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Spirited Away
Reviewed by Jason Myers, © 2002

Format: Movie
By:   Hayao Miyazaki (director and writer)
Genre:   animated fantasy
Released:   September 22, 2002
Review Date:   October 10, 2002
Audience Rating:   Rated PG
RevSF Rating:   9/10 (What Is This?)
While most anime movies are action movies, Spirited Away is a fairy tale, and where most anime movies are harsh (nothing wrong with harsh), Spirited Away is gentle. The hero of Spirited Away is not a hot babe or a gruff warrior, but a normal, slightly sullen ten-year-old girl. Spirited Away is more than two hours long, with a storyline that meanders and digresses like an old forest trail. Spirited Away is also the highest grossing movie in Japan's history, and it's (to quote the film's creator, Hayao Miyazaki) a movie "for the people who used to be 10 years old, and the people who are going to be 10 years old."

In Japan, Miyazaki is the man. American fans know his work through the recent Princess Mononoke (Japan's third highest grossing movie) and older works like Laputa: Castle in the Sky and Nausicaa of the Valley of the Wind (for more info on Miyazaki, try Nausicaa.net).

I was a bit unsure about Spirited Away before I saw it. My last encounter with a Miyazaki project specifically targeted at the younger set was Kiki's Delivery Service. While Kiki was nifty, I didn't feel like it had much meat to it. But Spirited Away is an enchanting, layered work, populated with the stuff of dreams.

The girl, Chihiro (voiced by Daveigh Chase, of The Ring and Donnie Darko). stumbles upon one of those in-between places where the separation between the human world and the spirit world becomes rice-paper thin. And the things on the other side are wonderful, terrible, silly, and scary, and sometimes all four at the same time.

One of the things that may limit Spirited Away's appeal to an American audience is its almost offhand mixture of silly and scary. Some "serious" anime fans will be turned off by "cutesy" elements like

frogs in kimonos, bird spirits that look like giant versions of those yellow Marshmallow Peeps, and living specks of soot even goofier than the cock-their-heads-to-the-side rattling forest spirits in Princess Mononoke. Parents, meanwhile, might not be so thrilled about the frequent use of blood, slime, and sharp pointy teeth. And there are some scenes that are disturbing whether you're a kid or not (I'll tell you one thing, I'd never be stupid enough to break Fairy Tale Rule #6: Never eat anything unless you're absolutely sure where it comes from). But that's part of what makes the world of Spirited Away so real, and so transporting. Because the fantasy life of children, while innocent, is not nearly as simplistic, or as sanitized, as adults like to think it is. And this mixture of silly and scary is a trait that also marks the two great post-Grimm fairy tales of Western culture, Alice's Adventures in Wonderland and The Wizard of Oz.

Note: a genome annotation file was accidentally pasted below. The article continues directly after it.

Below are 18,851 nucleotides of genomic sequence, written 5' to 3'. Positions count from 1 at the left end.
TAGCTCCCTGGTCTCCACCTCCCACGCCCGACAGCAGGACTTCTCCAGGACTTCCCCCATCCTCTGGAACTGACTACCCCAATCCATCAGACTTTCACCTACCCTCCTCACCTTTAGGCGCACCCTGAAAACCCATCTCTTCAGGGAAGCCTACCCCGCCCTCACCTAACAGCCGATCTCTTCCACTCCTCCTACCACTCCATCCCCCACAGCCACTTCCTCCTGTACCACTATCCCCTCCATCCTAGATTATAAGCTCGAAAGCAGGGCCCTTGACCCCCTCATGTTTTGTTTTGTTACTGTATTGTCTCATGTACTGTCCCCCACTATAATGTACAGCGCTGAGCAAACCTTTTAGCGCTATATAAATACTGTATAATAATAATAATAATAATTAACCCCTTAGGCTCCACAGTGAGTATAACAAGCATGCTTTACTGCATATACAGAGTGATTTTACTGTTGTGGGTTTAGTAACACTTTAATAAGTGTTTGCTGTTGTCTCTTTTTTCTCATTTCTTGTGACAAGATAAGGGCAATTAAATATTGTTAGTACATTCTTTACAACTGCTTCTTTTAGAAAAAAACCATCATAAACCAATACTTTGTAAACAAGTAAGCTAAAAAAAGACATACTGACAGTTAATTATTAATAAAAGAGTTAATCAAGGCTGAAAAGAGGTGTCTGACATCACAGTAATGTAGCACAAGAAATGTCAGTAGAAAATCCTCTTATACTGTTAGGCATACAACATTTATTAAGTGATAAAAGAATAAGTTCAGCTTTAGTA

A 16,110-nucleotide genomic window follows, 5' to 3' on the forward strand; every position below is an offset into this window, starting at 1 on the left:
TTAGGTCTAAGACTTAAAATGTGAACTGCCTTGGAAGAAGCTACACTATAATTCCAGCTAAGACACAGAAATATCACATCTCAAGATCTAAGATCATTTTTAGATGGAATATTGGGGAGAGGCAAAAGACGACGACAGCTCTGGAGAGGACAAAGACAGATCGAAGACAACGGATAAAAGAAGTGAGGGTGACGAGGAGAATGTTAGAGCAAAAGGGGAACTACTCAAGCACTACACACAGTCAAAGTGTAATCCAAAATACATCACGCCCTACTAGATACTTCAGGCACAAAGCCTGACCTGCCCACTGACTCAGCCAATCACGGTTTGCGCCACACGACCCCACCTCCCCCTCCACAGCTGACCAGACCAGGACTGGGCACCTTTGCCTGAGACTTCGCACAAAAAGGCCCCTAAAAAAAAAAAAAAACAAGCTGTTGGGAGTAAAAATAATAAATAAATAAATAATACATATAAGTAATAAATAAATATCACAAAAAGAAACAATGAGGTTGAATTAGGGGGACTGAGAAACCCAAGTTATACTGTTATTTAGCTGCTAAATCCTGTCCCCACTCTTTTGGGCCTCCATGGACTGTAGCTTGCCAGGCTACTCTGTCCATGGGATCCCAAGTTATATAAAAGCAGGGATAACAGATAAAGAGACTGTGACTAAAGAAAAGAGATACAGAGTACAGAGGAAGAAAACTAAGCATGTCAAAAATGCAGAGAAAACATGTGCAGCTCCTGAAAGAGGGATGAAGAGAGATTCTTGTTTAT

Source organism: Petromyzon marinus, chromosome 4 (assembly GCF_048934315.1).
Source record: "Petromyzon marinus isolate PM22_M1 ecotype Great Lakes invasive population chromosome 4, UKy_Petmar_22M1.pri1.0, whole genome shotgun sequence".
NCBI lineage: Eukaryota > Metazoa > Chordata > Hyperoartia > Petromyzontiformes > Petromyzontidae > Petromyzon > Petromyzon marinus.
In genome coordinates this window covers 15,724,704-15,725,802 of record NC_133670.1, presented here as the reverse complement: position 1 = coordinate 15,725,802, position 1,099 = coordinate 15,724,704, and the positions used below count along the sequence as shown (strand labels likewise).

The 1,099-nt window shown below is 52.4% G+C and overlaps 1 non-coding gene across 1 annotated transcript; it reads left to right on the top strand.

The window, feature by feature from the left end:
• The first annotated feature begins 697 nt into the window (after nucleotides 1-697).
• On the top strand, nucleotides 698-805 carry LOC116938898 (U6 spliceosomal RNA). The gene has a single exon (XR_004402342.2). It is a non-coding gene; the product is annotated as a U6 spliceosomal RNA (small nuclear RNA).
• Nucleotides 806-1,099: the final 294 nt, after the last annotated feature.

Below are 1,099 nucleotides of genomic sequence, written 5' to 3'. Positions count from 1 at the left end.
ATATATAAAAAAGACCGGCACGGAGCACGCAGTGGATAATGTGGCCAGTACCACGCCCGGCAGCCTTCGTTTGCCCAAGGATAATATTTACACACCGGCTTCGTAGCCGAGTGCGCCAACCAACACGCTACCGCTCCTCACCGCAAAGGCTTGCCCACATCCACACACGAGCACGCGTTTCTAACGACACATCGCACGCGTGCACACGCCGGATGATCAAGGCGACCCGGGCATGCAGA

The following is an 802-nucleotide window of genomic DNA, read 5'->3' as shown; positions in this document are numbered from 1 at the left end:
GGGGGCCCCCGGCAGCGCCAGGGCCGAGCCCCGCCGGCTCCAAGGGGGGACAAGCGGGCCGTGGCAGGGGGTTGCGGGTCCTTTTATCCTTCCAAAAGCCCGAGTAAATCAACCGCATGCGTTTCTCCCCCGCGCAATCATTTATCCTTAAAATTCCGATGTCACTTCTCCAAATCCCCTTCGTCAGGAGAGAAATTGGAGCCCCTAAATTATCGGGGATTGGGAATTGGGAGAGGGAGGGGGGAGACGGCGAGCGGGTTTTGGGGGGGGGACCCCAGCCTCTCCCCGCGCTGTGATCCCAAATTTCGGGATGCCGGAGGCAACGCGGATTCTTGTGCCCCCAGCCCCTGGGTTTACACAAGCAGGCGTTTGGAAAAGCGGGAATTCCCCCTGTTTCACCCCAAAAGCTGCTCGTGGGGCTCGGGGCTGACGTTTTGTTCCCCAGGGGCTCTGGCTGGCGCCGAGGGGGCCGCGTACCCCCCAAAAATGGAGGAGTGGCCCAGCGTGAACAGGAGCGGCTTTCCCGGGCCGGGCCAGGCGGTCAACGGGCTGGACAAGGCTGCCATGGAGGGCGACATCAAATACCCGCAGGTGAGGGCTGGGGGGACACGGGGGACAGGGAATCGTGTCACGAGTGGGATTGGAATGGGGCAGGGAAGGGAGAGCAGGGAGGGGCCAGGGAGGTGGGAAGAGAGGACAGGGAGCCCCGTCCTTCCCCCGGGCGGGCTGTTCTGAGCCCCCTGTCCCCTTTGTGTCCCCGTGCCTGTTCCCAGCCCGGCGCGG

Spirited Away, like Alice, and like the fairy tales of old, works as an escapist adventure story, a metaphor for growing up, and a morality tale all in one. There's a tradition there, and a return to the themes that recur again and again in our most enduring children's literature. The importance and danger of food (what goes into our mouths) and the power of words to shape reality (what comes out of our mouths). The search to define identity (Who am I? What's in a name?). The mysterious guide. Greed punished. Good deeds rewarded. The person who helps a creature no one else would. Transformations. Humans to animals. Animals to humans. Friends to enemies and enemies to friends. The fact that (to quote Labyrinth) "things aren't always what they seem."

Though the themes are universal, there are textures and references here that will be inaccessible to non-Japanese. But part of what makes Spirited Away such a unique experience is the fact that it is a truly Japanese fairy tale, and thus that much more strange and unfamiliar. After all, we've seen dragons and witches and dwarves. But have we seen six-armed men and the spirit called "no face" and green heads that bounce and babble? No, didn't think so.

As happens every time a really good anime comes along, some people will crow about how Spirited Away opens a big ol' film cannister of whoop-ass on Disney. Those people ought not be so eager to kick sand in the face of the Mouse. Obviously, Disney loves this stuff too, since they're distributing it (and did a quite peachy job producing the English dub version, I might add). And yes, I wish that Disney would give Spirited Away the big marketing push it deserves. Once you decide that a quirky foreign import has limited box office potential, it becomes a self-fulfilling prophecy. But Disney's limited release strategy has definitely been successful. Spirited Away has been out for three weeks, playing on fewer than 100 screens, and quietly raking in half a million a weekend, on impressive per-screen averages. And, as modest as the release is, it's still much wider than that given to recent releases like Vampire Hunter D: Bloodlust, Metropolis, and Princess Mononoke. In fact, it's likely the widest release ever for a non-Pokemon anime. So, if you want to see more quality animation in American theaters, then track down one of those 100 screens, and vote with your pocketbook.

The last time RevSF Film/DVD Editor Jason Myers tried to vote with his pocketbook, all the people with wallets laughed at him.

 
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